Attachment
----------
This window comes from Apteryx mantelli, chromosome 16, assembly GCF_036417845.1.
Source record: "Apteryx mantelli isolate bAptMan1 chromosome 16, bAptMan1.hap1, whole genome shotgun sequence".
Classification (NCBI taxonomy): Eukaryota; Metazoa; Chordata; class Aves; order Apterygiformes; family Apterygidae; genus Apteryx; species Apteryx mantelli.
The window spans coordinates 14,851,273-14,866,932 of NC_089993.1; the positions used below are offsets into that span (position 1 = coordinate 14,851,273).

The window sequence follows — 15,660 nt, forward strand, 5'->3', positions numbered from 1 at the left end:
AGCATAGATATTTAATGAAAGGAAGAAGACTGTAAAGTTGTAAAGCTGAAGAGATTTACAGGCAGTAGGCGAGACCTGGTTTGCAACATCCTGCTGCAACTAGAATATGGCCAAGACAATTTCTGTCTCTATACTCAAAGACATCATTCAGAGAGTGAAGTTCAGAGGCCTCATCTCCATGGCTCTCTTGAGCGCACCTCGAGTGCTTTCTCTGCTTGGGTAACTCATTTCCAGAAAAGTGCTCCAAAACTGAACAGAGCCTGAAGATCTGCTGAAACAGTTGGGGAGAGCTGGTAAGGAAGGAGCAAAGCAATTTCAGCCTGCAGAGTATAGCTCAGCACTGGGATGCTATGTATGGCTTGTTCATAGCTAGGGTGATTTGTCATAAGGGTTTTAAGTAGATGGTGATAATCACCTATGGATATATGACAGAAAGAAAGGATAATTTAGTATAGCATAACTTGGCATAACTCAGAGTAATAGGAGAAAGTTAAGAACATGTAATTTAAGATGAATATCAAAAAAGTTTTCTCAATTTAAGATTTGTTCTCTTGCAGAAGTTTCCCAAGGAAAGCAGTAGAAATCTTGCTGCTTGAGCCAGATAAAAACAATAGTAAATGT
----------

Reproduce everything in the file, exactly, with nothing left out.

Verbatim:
This window comes from Apteryx mantelli, chromosome 16, assembly GCF_036417845.1.
Source record: "Apteryx mantelli isolate bAptMan1 chromosome 16, bAptMan1.hap1, whole genome shotgun sequence".
Classification (NCBI taxonomy): Eukaryota; Metazoa; Chordata; class Aves; order Apterygiformes; family Apterygidae; genus Apteryx; species Apteryx mantelli.
The window spans coordinates 14,851,273-14,866,932 of NC_089993.1; the positions used below are offsets into that span (position 1 = coordinate 14,851,273).

The window sequence follows — 15,660 nt, forward strand, 5'->3', positions numbered from 1 at the left end:
AGCATAGATATTTAATGAAAGGAAGAAGACTGTAAAGTTGTAAAGCTGAAGAGATTTACAGGCAGTAGGCGAGACCTGGTTTGCAACATCCTGCTGCAACTAGAATATGGCCAAGACAATTTCTGTCTCTATACTCAAAGACATCATTCAGAGAGTGAAGTTCAGAGGCCTCATCTCCATGGCTCTCTTGAGCGCACCTCGAGTGCTTTCTCTGCTTGGGTAACTCATTTCCAGAAAAGTGCTCCAAAACTGAACAGAGCCTGAAGATCTGCTGAAACAGTTGGGGAGAGCTGGTAAGGAAGGAGCAAAGCAATTTCAGCCTGCAGAGTATAGCTCAGCACTGGGATGCTATGTATGGCTTGTTCATAGCTAGGGTGATTTGTCATAAGGGTTTTAAGTAGATGGTGATAATCACCTATGGATATATGACAGAAAGAAAGGATAATTTAGTATAGCATAACTTGGCATAACTCAGAGTAATAGGAGAAAGTTAAGAACATGTAATTTAAGATGAATATCAAAAAAGTTTTCTCAATTTAAGATTTGTTCTCTTGCAGAAGTTTCCCAAGGAAAGCAGTAGAAATCTTGCTGCTTGAGCCAGATAAAAACAATAGTAAATGT